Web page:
Joseph Kuykendall, one of Stephen F. Austin's Old Three Hundred colonists, was born in Kentucky, probably in Henderson, in 1794, the son of Adam and Margaret (Hardin) Kuykendall. The family moved to Arkansas Territory in 1808. In October 1821 Joseph and his wife, Rosanna, and his brother, Abner Kuykendall, left Arkansas Territory with family members for Texas. At Nacogdoches they joined their brother, Robert H. Kuykendall, Sr. In June 1822 they traveled to the mouth of the Colorado River to pick up supplies for the Austin colony. In 1823 and 1824 Joseph voted in the alcalde and deputy elections. In August 1823 he received from the Mexican government a labor of land, and on July 8, 1824, he received title to a sitio in the area that became Fort Bend County. In November 1830 the ayuntamiento of San Felipe de Austin appointed him a commissioner to choose the best route for a road from San Felipe to Marion. Kuykendall apparently was physically disabled and attempted to remain neutral during the Texas Revolution. He was successful to some degree, for on April 12, 1836, after the Runaway Scrape, Col. Juan Bringas, commander of the vanguard unit of the Mexican army, wrote Kuykendall assuring him that since he had never taken up arms against the Centralists his rights as a Mexican citizen would be respected, and that he had nothing to fear from the Mexican troops under Bringas's command. Kuykendall did not, however emerge unscathed. Ironically, on the same day Bringas guaranteed that his rights would be respected, David G. Burnet wrote Thomas J. Rusk that the Mexicans had captured about thirty of the "finest horses in Texas," a portion of which belonged to "Mr. Kyrkendal." Kuykendall lived about five miles south of Richmond. In February 1838 he served on the first petit jury in Fort Bend County. His first wife died in 1848. He married Eliza Jane Jones in January 1849. Kuykendall died in 1873 and was buried on his plantation, possibly in a brick crypt located on the Kuykendall-Tane Long League boundary line.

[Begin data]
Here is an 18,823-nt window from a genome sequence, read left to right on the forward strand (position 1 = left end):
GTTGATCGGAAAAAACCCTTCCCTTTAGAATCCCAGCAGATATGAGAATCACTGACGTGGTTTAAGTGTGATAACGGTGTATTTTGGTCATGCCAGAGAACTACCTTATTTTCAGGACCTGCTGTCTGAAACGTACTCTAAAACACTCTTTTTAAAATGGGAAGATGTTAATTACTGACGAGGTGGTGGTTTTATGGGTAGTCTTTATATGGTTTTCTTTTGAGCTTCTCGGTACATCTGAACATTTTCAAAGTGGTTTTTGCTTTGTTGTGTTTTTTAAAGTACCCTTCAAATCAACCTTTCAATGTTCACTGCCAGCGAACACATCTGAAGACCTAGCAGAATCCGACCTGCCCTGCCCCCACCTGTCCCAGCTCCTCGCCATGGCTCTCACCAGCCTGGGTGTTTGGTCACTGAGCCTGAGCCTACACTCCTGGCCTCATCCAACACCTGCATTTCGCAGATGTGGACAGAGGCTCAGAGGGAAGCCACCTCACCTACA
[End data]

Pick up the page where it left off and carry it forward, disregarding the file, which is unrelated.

Another Joseph A. Kuykendall, a Mason who belonged to the Williamson County lodge, died before February 7, 1853.
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Eugene C. Barker, ed., The Austin Papers (3 vols., Washington, D.C.: GPO, 1924–28). Lester G. Bugbee, "The Old Three Hundred: A List of Settlers in Austin's First Colony," Quarterly of the Texas State Historical Association 1 (October 1897). Charles Adams Gulick, Jr., Harriet Smither, et al., eds., The Papers of Mirabeau Buonaparte Lamar (6 vols., Austin: Texas State Library, 1920–27; rpt., Austin: Pemberton Press, 1968). John H. Jenkins, ed., The Papers of the Texas Revolution, 1835–1836 (10 vols., Austin: Presidial Press, 1973). J. H. Kuykendall, "Reminiscences of Early Texans," Quarterly of the Texas State Historical Association 6–7 (January, April, July 1903). Noah Smithwick, The Evolution of a State, or Recollections of Old Texas Days (Austin: Gammel, 1900; rpt., Austin: University of Texas Press, 1983). Andrew Jackson Sowell, History of Fort Bend County (Houston: Coyle, 1904; rpt, Richmond, Texas: Fort Bend County Historical Museum, 1974). Texas Gazette, November 6, 1830. Texas State Gazette, March 5, July 2, 1853. Clarence Wharton, Wharton's History of Fort Bend County (San Antonio: Naylor, 1939). Gifford E. White, 1830 Citizens of Texas (Austin: Eakin, 1983). E. W. Winkler, comp., Manuscript Letters and Documents of Early Texians (Austin: Steck, 1937).
The following, adapted from the Chicago Manual of Style, 15th edition, is the preferred citation for this entry.
Marshall E. Kuykendall,
Handbook of Texas Online,
accessed August 11, 2022,
Published by the Texas State Historical Association.
Original Publication Date:
Most Recent Revision Date:
August 1, 2014
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